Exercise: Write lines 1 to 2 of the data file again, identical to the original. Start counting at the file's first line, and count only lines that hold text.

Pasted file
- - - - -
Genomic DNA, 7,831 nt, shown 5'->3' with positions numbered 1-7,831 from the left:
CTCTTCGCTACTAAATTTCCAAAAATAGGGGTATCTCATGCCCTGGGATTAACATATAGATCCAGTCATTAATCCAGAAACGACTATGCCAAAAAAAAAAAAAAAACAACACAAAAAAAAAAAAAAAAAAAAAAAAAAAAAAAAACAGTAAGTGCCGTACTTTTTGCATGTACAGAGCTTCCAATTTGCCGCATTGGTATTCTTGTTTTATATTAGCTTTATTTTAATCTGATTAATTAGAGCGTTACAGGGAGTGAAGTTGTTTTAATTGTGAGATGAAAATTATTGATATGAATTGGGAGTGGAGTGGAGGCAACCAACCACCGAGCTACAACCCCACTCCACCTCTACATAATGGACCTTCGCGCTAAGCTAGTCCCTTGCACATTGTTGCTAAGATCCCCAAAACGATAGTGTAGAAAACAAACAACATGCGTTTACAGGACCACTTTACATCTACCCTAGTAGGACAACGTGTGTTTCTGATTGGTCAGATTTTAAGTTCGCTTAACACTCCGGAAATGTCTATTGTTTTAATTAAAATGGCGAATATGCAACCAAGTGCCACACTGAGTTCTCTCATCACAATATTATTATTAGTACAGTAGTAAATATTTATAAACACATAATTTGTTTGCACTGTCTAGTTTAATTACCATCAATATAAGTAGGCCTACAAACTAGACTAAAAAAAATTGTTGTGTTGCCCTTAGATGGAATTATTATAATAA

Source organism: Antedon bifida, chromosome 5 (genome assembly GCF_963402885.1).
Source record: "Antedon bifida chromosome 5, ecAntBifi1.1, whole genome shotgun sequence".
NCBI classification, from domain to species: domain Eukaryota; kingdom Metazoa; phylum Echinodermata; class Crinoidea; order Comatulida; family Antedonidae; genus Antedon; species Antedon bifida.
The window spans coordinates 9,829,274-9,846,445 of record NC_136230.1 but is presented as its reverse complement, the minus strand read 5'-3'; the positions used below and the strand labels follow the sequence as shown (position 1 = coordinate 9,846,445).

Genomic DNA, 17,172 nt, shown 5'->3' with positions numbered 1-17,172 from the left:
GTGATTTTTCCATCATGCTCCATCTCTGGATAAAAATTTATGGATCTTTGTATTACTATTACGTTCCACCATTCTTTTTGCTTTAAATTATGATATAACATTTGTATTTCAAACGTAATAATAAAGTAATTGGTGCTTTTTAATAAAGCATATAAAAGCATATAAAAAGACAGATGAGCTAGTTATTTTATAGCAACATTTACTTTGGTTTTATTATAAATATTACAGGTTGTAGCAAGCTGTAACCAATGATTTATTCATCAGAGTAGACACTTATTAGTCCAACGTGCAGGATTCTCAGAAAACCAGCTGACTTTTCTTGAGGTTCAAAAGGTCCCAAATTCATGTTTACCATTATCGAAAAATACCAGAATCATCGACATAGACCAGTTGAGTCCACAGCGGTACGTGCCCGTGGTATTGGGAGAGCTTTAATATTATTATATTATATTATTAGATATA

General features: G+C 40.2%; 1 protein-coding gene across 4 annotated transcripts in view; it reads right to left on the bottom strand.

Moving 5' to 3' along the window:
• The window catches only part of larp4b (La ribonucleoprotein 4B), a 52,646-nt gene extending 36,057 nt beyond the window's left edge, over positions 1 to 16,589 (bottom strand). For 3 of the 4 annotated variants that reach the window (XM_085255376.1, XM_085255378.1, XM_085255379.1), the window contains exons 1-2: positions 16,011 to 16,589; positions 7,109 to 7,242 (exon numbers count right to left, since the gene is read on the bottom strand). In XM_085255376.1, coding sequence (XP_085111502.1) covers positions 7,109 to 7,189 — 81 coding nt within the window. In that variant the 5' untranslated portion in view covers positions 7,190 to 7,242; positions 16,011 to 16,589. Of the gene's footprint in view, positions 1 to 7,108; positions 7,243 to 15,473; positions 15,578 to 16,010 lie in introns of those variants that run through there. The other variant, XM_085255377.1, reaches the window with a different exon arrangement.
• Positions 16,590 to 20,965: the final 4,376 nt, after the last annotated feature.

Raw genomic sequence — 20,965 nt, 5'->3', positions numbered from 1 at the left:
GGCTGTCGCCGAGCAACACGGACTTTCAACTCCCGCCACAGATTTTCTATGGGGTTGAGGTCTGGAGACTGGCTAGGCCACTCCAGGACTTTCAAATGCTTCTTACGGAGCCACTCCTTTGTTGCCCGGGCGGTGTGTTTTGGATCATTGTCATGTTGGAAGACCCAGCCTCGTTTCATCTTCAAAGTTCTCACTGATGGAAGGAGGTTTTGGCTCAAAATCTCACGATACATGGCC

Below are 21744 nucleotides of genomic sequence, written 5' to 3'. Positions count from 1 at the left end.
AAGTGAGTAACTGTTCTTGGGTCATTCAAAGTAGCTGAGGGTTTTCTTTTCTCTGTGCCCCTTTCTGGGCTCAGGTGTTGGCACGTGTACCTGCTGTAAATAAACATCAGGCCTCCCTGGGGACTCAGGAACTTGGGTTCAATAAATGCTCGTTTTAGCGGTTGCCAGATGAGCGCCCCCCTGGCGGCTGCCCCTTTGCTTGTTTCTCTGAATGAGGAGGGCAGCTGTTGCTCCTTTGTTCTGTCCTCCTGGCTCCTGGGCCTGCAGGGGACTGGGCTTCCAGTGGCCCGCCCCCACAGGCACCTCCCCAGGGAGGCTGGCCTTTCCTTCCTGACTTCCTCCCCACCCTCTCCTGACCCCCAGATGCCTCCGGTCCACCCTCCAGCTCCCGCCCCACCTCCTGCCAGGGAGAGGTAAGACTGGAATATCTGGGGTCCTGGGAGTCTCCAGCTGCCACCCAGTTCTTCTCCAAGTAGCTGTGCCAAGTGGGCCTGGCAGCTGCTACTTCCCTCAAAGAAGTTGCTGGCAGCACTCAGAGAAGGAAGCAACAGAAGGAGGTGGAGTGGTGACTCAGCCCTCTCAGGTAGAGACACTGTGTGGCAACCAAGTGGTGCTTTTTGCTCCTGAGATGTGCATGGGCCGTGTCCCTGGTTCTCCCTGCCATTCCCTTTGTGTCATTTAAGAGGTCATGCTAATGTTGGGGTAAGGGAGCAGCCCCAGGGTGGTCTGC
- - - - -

Genomic DNA, 7,831 nt, shown 5'->3' with positions numbered 1-7,831 from the left:
CTCTTCGCTACTAAATTTCCAAAAATAGGGGTATCTCATGCCCTGGGATTAACATATAGATCCAGTCATTAATCCAGAAACGACTATGCCAAAAAAAAAAAAAAAACAACACAAAAAAAAAAAAAAAAAAAAAAAAAAAAAAAAACAGTAAGTGCCGTACTTTTTGCATGTACAGAGCTTCCAATTTGCCGCATTGGTATTCTTGTTTTATATTAGCTTTATTTTAATCTGATTAATTAGAGCGTTACAGGGAGTGAAGTTGTTTTAATTGTGAGATGAAAATTATTGATATGAATTGGGAGTGGAGTGGAGGCAACCAACCACCGAGCTACAACCCCACTCCACCTCTACATAATGGACCTTCGCGCTAAGCTAGTCCCTTGCACATTGTTGCTAAGATCCCCAAAACGATAGTGTAGAAAACAAACAACATGCGTTTACAGGACCACTTTACATCTACCCTAGTAGGACAACGTGTGTTTCTGATTGGTCAGATTTTAAGTTCGCTTAACACTCCGGAAATGTCTATTGTTTTAATTAAAATGGCGAATATGCAACCAAGTGCCACACTGAGTTCTCTCATCACAATATTATTATTAGTACAGTAGTAAATATTTATAAACACATAATTTGTTTGCACTGTCTAGTTTAATTACCATCAATATAAGTAGGCCTACAAACTAGACTAAAAAAAATTGTTGTGTTGCCCTTAGATGGAATTATTATAATAA